Fitness Articles

Exercising to Build Strong Bones

Use the LIVE Approach


If you think this sounds a lot like how your muscles get stronger after you “injure” them during your strength training workouts, you’re exactly right. And just like you need to increase the demands you put on your muscles to keep improving your strength, you need to keep challenging your osteoblasts to build new bone. Doing the same old thing over and over again will put them to sleep. That’s why intensity and variety are important aspects of your bone-building program.

How to Exercise for Bone-Building
With all this in mind, let’s take a look at which kinds of exercise are best at stimulating your osteoblasts and building strong bones.

*Note: If you already have been diagnosed with osteoporosis or osteopenia, you should ask your doctor which exercises are safe for you first. Although load-bearing exercise will almost always be an important part of your treatment plan, you may need to avoid certain high impact exercises such as jumping, hopping, or other activities where you “land hard,” as sudden force can cause stress fractures in already weakened bones. Also, it’s very important to include balance training in your routine.

To apply the load-bearing principle most effectively, choose exercises that involve moving your body weight (or added weight) up and down against gravity. Examples of load-bearing aerobic exercises (which will also elevate your heart rate) include:
  • Running and jogging
  • Stair climbing
  • Step aerobics
  • Jumping rope and jumping jacks
  • Dancing (or other choreography) that involves hopping, jumping, stomping, or skipping
  • Tennis
  • Walking or hiking uphill
While low-impact exercises such as swimming, walking on flat terrain, and bike riding can be great aerobic exercise, studies indicate that they may not do much for your bone density. Likewise, it’s not clear whether using exercise machines that help you move your weight (like the elliptical machine) help improve bone density as well as the non-assisted exercises listed above. In some cases, especially if you have to avoid high impact activity due to osteoporosis or some other problem, using an exercise bike with added resistance can work well.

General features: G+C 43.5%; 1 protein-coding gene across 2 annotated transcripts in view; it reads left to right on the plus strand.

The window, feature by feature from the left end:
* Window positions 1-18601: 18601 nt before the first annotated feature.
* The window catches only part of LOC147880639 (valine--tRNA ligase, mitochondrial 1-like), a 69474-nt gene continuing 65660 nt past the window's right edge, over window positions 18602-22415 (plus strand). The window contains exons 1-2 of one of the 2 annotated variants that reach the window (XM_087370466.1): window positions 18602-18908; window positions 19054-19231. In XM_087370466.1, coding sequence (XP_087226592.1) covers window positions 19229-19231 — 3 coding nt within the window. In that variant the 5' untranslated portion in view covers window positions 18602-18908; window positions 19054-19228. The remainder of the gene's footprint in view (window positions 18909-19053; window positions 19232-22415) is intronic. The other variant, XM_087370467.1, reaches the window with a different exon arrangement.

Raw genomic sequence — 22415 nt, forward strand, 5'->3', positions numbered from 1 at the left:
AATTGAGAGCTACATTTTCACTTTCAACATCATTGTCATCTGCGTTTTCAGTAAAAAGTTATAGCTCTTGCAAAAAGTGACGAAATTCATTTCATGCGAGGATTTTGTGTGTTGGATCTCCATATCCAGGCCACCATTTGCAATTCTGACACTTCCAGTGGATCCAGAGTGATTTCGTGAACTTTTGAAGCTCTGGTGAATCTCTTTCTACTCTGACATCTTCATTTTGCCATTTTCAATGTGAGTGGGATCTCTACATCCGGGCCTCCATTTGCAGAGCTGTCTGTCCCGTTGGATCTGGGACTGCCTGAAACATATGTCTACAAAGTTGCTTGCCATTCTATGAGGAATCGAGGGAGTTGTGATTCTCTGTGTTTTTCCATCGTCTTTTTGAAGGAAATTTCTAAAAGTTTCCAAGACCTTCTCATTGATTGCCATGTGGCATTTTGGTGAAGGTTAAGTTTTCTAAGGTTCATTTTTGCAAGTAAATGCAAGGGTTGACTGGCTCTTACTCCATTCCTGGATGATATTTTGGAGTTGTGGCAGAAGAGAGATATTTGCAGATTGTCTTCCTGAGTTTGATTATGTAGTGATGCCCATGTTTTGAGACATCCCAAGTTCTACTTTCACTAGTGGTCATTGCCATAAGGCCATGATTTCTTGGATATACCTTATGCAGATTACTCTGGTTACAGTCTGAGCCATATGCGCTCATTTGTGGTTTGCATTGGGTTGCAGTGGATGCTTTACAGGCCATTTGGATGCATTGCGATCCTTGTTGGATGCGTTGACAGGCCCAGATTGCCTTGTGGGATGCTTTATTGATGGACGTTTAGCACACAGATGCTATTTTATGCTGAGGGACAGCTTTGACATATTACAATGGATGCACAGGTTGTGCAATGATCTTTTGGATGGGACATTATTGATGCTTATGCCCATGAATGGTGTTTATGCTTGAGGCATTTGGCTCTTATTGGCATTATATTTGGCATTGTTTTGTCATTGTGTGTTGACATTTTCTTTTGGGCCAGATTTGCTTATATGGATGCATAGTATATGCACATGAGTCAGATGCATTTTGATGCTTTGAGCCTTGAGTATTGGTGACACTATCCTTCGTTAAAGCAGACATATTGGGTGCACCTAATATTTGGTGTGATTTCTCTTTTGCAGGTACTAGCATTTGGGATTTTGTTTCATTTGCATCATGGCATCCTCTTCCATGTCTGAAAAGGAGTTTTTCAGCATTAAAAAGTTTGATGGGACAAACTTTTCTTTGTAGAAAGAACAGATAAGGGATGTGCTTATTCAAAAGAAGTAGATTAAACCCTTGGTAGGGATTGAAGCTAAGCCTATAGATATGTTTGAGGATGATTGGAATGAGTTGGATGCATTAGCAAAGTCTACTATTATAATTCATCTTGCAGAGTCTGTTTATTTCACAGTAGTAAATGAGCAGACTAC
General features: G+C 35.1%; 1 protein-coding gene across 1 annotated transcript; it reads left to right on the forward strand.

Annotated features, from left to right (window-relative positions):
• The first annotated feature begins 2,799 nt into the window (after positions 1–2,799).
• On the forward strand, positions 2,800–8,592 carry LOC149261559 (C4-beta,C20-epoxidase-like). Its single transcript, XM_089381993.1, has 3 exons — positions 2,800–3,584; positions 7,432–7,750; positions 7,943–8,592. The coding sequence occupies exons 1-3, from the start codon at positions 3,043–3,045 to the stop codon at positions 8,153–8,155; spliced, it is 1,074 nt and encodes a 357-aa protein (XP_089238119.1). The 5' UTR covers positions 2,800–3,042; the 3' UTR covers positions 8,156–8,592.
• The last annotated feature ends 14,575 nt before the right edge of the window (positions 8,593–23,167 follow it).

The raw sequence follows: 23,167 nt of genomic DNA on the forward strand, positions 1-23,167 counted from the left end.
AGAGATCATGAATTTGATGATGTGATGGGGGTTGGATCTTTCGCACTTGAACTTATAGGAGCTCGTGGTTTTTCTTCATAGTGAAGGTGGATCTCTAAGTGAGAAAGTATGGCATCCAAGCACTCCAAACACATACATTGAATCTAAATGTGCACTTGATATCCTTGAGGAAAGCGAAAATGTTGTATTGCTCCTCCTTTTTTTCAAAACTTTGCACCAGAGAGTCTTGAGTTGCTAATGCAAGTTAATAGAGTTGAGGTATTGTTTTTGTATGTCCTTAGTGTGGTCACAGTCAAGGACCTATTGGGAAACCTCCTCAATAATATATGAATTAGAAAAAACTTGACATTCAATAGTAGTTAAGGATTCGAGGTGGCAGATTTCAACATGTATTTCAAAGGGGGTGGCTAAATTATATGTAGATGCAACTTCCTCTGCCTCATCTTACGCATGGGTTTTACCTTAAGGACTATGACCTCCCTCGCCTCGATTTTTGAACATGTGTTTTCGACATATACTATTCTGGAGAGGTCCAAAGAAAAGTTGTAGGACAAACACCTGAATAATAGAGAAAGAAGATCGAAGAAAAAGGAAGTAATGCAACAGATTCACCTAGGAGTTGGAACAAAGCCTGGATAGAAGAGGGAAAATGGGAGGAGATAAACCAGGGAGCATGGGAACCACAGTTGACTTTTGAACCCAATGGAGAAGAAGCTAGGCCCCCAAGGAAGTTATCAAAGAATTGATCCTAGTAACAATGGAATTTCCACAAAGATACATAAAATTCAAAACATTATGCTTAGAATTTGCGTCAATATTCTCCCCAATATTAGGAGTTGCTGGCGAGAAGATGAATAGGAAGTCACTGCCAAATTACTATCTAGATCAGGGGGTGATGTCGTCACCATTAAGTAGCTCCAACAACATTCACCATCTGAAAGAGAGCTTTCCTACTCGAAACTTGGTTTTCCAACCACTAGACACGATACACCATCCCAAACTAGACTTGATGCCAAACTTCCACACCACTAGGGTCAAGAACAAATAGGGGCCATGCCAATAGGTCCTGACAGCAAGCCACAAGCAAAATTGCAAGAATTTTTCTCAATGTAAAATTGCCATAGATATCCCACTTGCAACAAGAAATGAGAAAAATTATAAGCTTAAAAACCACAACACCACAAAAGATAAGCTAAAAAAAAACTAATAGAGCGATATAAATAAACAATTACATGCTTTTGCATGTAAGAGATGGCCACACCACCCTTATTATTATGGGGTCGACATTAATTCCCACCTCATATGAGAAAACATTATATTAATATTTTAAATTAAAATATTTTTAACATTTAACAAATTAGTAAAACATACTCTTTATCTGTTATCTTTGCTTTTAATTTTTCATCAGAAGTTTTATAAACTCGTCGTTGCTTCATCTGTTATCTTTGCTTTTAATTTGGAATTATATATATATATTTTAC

Of course, formal strength training is an excellent way to build bone density. The best approach is to use a weight heavy enough that you can only do seven to eight repetitions in good form. When you can handle 12 repetitions with that weight, it’s time to increase the weight. Also, focus on lifting slowly, using a slow count of eight, and with good technique. Lift the weight up for four counts and—this is especially important—lower it down to the start position for four counts without allowing the weight to rest on your body or the machine between repetitions. (If you haven’t been using this approach, you can expect some muscle soreness at first.)
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About The Author

Dean Anderson Dean Anderson
Dean Anderson has master's degrees in human services (behavioral psychology/stress management) and liberal studies. His interest in healthy living began at the age of 50 when he confronted his own morbid obesity and health issues. He joined SparkPeople and lost 150 pounds and regained his health. Dean has earned a personal training certification from ACE and received training as a lifestyle and weight management consultant. See all of Dean's articles.

Member Comments

  • Such good information from the comments as well as the article. Thanks to everyone. - 7/20/2014 6:07:58 AM
  • Good article. - 6/3/2014 5:56:57 AM
  • They really need to update the information that they use to diagnose osteoporosis - the machines used today were created by the makers of Fosamax, we all know that is not good for you ( I dont' eat paint, do you ? ) IMHO there has to be a better honest way of diagnosing where big brother pharma company does not gain from our health issues ... Walking is the best form of weight bearing excersize there is, use walking poles, you'll use more muscle on those flat areas - use weights sporodically several times a day not just for 20 min 2 x a day - 5 minutes here and there is better - and avoid those activities that will cause injury. - 5/29/2014 10:19:24 PM
    Most of the first group of highly suggested exercises (running, jogging, jumping jacks, etc) were not knee joint friendly, especially if you have had a knee replacement. Among the specific suggestions, that basically leaves walking uphill (and presumably down as well?) and stationary bicycling with resistance). Without access to a gym, and perhaps using ankle weights and small dumbells, I wonder what specific in-house exercises might be helpful, if any, for building bone density. - 5/26/2014 1:25:29 PM